Review: The Star Wars #8

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Script: JW Rinzler
Art: Mike Mayhew
Colors: Rain Beredo
Lettering: Michael Heisler
Cover: Nick Runge

George Lucas’ first draft story for Star Wars enters it’s final chapter.  Princess Leia has been captured by the Empire and the future of the planet Aquilae hangs in the balance.  On the jungle planet of Yavin, General Luke Skywalker, Han Solo and Annikin Starkiller have put into motion a most tricky and dangerous mission to save the princess, the planet and maybe even the galaxy as a whole.

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The Star Wars #8

Annikin has snuck aboard the Not Death Star, the Imperial Space Fortress, disguised as one of the Empire’s troopers.  However, he quickly realizes the problems with wearing armor.  He is not nearly as successful in his disguise as his alternate universe self will be.  As someone who has worn Stormtrooper armor and is painfully aware of it’s limitations, I probably laughed more in this scene than most.  But it’s a funny, action packed opening that sets the tone for the rest of the issue.

This issue is all about the action.  This is the big climatic finish to the story.  Annikin sneaking aboard the Space Fortress is just the first part of the plan.  The second phase of the battle is a fighter attack on the fortress itself.

The space battle is the most unique part of the story.  It plays out much like the Death Star battle we are all familiar with, but I did find myself questioning more than once the idea of having primitive Wookiees piloting fighters in battle against seasoned Imperial pilots, and winning.  I’m not sure if this is a comment on the power of the primitives and not underestimating someone or if this is more of a statement on the Imperial forces themselves and how they lack true heart or will.  This is one part that I’m glad got changed in subsequent drafts.  Although seeing the Y-wings painted up with Wookiee tribal nose art is pretty great.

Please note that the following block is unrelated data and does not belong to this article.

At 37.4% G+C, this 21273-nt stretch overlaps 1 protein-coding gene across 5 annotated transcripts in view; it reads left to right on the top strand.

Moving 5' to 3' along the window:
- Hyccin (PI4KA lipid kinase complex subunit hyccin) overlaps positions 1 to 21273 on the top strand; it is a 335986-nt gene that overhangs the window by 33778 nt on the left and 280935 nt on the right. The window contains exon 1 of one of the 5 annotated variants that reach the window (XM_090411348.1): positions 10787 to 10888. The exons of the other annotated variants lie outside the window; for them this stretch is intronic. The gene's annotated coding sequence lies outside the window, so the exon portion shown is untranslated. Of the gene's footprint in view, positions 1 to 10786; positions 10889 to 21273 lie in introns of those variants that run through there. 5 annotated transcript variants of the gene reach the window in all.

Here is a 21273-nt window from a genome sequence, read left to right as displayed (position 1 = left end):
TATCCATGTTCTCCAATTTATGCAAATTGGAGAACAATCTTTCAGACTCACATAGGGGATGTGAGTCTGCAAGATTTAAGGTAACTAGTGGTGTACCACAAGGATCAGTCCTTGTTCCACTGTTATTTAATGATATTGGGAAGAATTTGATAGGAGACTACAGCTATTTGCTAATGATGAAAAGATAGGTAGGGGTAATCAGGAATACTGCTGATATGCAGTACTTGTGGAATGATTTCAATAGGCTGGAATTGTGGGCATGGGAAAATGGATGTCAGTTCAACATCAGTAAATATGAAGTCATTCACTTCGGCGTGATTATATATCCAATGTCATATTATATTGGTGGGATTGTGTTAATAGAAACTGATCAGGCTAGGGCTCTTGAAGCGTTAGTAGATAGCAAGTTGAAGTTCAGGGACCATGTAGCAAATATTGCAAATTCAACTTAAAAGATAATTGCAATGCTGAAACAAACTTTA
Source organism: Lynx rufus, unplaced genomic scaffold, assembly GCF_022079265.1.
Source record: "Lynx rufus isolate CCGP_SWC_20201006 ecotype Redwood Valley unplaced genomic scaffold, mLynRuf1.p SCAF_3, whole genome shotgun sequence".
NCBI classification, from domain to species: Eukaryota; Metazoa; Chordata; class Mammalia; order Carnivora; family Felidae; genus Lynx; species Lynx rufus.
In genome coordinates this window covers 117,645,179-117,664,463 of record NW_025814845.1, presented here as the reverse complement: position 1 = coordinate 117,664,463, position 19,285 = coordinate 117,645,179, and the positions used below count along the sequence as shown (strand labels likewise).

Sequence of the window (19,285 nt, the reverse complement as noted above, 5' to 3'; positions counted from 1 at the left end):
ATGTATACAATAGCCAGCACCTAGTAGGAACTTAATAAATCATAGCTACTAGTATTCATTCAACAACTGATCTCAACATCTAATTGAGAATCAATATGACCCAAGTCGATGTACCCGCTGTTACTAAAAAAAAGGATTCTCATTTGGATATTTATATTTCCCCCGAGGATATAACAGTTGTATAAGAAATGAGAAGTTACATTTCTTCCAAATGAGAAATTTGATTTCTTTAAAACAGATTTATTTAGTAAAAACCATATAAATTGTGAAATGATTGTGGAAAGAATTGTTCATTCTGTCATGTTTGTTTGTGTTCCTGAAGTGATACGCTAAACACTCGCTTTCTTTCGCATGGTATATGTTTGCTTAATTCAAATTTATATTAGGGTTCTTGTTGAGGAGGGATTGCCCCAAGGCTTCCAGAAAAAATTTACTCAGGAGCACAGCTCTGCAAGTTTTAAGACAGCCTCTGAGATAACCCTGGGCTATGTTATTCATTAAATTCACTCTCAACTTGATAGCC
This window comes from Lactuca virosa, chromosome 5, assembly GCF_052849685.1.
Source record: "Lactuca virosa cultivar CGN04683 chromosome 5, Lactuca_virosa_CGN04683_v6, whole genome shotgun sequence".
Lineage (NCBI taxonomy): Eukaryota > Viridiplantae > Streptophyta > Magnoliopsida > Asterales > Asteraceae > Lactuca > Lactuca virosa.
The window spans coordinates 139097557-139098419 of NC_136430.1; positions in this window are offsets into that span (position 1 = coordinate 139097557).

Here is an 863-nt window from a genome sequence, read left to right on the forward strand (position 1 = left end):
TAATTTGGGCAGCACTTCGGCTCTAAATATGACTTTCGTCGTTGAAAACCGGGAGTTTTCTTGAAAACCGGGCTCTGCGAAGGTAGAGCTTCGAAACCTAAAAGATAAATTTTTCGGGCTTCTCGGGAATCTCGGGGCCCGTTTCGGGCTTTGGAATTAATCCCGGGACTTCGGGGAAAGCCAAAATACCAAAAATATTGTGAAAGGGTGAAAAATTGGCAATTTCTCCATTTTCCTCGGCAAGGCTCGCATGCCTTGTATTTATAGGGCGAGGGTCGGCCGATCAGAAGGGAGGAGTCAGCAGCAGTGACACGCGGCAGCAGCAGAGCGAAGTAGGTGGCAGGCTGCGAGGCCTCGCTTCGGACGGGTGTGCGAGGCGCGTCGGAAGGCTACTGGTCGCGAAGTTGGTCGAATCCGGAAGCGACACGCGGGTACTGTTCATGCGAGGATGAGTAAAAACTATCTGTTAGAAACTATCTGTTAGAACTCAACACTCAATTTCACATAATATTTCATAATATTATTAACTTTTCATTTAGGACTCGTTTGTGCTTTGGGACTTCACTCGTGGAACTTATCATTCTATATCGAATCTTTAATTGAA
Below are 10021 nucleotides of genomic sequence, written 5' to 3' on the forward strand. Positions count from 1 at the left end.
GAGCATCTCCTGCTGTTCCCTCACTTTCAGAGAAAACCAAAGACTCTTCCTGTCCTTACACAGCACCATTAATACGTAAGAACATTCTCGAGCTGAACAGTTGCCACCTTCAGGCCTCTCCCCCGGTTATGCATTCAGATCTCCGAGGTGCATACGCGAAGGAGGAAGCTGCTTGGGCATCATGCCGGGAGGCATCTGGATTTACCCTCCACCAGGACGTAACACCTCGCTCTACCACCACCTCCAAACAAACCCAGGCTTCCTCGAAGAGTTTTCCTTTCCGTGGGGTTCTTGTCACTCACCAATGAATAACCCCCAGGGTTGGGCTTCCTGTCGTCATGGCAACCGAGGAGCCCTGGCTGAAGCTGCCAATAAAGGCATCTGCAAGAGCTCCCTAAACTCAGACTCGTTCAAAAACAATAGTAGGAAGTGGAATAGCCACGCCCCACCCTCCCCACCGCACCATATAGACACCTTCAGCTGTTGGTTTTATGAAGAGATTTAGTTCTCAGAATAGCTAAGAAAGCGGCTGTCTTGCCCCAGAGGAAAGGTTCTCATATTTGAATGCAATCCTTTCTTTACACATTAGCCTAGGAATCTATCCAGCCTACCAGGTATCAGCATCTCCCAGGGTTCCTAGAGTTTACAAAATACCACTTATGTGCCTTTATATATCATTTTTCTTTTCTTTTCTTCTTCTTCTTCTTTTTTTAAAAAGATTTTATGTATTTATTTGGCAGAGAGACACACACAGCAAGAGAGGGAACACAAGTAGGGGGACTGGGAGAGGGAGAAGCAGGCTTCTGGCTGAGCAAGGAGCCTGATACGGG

Back on the Space Fortress a new twist is added in as Annikin has been captured and is being interrogated by the Sith Knight Valorum.  This is probably the most confusing part of the story.  The Sith Knight’s motivation is never clear and it doesn’t seem to take much to get him to change his allegiance.  Soon he is fighting side by side with Annikin, filling the Han Solo role through much of the rescue of Princess Leia and escape from the Death Star/Space Fortress.  I found myself re-reading several pages wondering if it was me, that I missed some crucial explanation.  Again, this is a limitation of the story being told here, it’s still only a first draft.

Mike Mayhew’s art continues to shine here.  His art and layouts give us both the iconic moments from A New Hope and the conceptual ideas of Ralph McQuarrie’s work.  His final pages are beautiful and cinematic.

This final chapter closes the book on what could’ve been.  It is a very different story from the one that we know and love, but it’s also very familiar and we can see the roots from whence the story grew.  Now that the story is complete, I am looking forward to reading it all in one sitting.  As much as Lucas was inspired by the serials of his youth, I’m not sure if this book worked as well as a serial versus a single telling.  Some of the pacing and story issues may not feel as awkward when the story is viewed as a whole.  I hope we see more of these kinds of risks taken in the future of the ever expanding universe of Star Wars stories.

4/5 Kath Hounds

4/5 Kath Hounds

Advanced Review Copy (ARC) courtesy of Dark Horse. All staff members can be contacted at staff@eucantina.net.

About the Author

Paul joined the EUCantina staff in 2012, combining his love of Star Wars and his obsession with comic books. He has been a Star Wars fan since the early 80's and is always finding a way to tie Star Wars into every facet of his life. Paul lives in Virginia. He loves movies, plays guitar and is TK-5990, a proud member of the 501st Legion.